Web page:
The Integrated Authority File or GND is an international authority file for the organisation of personal names, subject headings and corporate bodies from catalogues. It is used for documentation in libraries and also by archives and museums; the GND is managed by the German National Library in cooperation with various regional library networks in German-speaking Europe and other partners. The GND falls under the Creative Commons Zero licence; the GND specification provides a hierarchy of high-level entities and sub-classes, useful in library classification, an approach to unambiguous identification of single elements. It comprises an ontology intended for knowledge representation in the semantic web, available in the RDF format; the Integrated Authority File became operational in April 2012 and integrates the content of the following authority files, which have since been discontinued: Name Authority File Corporate Bodies Authority File Subject Headings Authority File Uniform Title File of the Deutsches Musikarchiv At the time of its introduction on 5 April 2012, the GND held 9,493,860 files, including 2,650,000 personalised names.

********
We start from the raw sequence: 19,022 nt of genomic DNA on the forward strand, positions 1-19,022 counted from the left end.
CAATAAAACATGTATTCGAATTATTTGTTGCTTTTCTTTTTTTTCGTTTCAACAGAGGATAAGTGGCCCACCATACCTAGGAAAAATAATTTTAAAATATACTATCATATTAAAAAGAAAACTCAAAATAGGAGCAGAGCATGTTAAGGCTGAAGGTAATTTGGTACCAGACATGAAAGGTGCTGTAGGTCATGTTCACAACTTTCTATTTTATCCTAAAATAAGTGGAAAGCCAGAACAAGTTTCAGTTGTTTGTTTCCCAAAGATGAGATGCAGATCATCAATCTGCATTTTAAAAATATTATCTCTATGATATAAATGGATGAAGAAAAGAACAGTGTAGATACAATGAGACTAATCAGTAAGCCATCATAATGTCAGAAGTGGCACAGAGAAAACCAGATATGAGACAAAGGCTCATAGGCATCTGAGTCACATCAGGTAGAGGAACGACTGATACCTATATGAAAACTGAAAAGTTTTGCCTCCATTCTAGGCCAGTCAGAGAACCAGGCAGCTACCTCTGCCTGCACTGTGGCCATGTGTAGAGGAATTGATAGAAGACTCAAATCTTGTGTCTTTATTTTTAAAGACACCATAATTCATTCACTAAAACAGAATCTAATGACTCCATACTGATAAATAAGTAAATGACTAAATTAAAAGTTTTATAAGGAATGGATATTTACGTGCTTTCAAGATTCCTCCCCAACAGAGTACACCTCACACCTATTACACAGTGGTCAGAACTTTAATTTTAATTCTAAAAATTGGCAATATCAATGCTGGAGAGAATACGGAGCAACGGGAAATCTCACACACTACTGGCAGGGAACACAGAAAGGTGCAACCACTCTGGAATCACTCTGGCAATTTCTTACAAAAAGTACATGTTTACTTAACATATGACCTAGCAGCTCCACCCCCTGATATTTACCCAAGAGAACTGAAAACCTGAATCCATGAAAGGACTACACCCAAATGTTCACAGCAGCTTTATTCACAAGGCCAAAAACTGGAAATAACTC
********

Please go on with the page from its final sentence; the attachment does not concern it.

There are seven main types of GND entities: LIBRIS Virtual International Authority File Information pages about the GND from the German National Library Search via OGND Bereitstellung des ersten GND-Grundbestandes DNB, 19 April 2012 From Authority Control to Linked Authority Data Presentation given by Reinhold Heuvelmann to the ALA MARC Formats Interest Group, June 2012